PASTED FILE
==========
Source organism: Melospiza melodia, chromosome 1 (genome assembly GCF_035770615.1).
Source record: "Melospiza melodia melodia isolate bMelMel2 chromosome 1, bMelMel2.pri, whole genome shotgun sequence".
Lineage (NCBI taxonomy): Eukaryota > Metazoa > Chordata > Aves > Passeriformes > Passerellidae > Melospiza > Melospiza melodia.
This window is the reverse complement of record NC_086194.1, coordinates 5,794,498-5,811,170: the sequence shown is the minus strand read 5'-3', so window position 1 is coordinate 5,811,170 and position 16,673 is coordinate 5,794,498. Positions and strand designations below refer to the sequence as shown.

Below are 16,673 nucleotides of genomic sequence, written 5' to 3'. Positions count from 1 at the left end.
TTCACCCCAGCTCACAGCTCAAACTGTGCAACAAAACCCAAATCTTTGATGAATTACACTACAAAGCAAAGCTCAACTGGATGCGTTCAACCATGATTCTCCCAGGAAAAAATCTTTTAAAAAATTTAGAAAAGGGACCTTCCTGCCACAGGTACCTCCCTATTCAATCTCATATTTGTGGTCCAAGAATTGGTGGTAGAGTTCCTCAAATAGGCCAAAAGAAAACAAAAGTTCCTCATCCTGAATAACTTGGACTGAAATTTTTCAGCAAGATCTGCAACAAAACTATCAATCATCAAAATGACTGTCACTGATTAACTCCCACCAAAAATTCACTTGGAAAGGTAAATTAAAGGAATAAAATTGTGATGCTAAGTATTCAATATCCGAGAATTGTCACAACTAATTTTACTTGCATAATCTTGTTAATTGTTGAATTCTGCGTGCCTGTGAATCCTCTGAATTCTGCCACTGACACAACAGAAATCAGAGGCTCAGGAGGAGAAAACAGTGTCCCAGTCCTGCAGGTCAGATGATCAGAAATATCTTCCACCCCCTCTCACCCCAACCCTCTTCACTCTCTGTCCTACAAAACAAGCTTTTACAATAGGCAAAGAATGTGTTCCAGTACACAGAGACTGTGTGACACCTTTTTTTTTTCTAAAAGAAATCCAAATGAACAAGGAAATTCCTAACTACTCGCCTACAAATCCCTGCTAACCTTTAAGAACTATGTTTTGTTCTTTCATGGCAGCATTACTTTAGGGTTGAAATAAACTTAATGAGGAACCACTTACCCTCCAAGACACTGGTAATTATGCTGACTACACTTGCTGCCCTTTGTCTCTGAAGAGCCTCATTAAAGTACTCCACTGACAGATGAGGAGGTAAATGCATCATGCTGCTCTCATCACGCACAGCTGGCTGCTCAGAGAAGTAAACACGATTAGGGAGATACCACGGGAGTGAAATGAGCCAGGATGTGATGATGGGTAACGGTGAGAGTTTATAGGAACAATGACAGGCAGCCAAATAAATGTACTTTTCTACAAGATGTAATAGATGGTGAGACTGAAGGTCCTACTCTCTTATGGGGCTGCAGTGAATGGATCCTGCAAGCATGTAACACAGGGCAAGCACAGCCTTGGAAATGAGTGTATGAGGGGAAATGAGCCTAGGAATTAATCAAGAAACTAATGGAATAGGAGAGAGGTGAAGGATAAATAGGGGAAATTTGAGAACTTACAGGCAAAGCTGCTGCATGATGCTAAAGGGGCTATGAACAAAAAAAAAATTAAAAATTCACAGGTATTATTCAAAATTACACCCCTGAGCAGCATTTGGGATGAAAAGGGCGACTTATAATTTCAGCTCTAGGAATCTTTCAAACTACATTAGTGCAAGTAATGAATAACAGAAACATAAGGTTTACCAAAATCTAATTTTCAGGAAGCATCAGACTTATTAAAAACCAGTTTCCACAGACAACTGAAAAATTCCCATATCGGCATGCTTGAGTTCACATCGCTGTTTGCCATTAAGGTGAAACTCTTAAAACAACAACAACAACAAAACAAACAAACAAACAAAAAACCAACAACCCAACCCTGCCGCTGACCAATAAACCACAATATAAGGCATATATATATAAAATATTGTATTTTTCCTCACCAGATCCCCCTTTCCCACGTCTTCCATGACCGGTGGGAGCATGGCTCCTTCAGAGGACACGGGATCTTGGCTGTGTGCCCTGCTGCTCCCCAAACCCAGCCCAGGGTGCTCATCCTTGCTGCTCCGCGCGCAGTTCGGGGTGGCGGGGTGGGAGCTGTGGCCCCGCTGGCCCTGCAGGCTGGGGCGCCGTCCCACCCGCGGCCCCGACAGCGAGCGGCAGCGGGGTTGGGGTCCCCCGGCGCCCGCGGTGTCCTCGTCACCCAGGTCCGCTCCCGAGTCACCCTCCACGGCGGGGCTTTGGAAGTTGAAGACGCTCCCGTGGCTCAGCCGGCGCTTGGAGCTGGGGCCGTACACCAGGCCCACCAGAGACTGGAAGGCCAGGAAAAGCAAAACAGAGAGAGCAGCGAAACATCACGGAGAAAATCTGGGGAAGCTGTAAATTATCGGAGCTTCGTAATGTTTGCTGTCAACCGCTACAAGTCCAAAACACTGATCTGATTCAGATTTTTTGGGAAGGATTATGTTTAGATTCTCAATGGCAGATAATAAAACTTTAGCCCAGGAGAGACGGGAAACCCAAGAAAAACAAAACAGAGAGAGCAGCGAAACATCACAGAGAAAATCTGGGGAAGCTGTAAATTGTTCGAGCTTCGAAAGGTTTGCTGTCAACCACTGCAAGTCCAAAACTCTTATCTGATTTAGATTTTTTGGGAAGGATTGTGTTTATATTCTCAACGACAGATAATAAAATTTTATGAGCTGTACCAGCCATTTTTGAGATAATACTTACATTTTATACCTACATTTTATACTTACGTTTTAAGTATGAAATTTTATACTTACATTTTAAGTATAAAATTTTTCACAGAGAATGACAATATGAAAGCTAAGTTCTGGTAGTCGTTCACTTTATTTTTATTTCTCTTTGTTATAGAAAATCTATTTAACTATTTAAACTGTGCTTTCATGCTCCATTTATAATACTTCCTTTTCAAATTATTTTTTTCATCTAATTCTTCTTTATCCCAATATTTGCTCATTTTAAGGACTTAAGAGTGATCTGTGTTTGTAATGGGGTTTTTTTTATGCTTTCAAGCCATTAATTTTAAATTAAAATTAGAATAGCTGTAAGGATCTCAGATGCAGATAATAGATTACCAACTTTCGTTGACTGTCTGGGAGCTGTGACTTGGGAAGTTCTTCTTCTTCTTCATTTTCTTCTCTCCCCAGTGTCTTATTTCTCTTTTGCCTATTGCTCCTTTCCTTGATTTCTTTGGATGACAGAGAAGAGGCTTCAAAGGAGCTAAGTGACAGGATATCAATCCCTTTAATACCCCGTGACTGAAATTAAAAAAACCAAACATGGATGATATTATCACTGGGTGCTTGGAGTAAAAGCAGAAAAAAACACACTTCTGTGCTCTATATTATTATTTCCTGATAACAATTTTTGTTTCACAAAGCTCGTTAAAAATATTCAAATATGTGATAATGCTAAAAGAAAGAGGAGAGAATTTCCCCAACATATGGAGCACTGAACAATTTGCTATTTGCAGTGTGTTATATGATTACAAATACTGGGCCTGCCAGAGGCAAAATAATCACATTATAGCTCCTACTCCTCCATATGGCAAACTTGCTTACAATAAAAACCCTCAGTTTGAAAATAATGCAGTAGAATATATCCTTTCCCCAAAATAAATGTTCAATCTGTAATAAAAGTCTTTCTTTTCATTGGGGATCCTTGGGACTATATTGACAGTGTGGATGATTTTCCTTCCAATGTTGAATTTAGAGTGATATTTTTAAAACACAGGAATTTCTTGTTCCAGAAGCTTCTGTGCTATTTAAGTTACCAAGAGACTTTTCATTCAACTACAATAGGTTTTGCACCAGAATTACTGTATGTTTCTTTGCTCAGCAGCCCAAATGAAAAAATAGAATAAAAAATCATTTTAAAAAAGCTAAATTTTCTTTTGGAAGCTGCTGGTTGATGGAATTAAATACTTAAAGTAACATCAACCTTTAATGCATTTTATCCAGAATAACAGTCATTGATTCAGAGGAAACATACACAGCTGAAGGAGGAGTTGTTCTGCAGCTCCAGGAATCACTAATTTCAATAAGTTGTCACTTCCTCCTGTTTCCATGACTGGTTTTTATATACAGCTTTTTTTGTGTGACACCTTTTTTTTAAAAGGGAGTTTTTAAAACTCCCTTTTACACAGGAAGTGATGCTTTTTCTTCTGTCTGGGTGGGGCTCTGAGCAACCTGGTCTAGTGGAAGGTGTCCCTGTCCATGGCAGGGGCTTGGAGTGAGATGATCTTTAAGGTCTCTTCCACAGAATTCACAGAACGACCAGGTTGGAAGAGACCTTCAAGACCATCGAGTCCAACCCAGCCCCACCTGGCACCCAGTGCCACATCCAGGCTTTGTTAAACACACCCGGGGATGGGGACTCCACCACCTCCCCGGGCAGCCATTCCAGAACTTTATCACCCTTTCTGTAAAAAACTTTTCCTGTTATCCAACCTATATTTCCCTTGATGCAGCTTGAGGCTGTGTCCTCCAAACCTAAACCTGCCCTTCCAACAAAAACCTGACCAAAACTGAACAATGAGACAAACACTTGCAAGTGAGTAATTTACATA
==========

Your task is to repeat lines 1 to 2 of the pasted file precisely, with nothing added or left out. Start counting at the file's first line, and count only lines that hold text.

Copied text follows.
Source organism: Melospiza melodia, chromosome 1 (genome assembly GCF_035770615.1).
Source record: "Melospiza melodia melodia isolate bMelMel2 chromosome 1, bMelMel2.pri, whole genome shotgun sequence".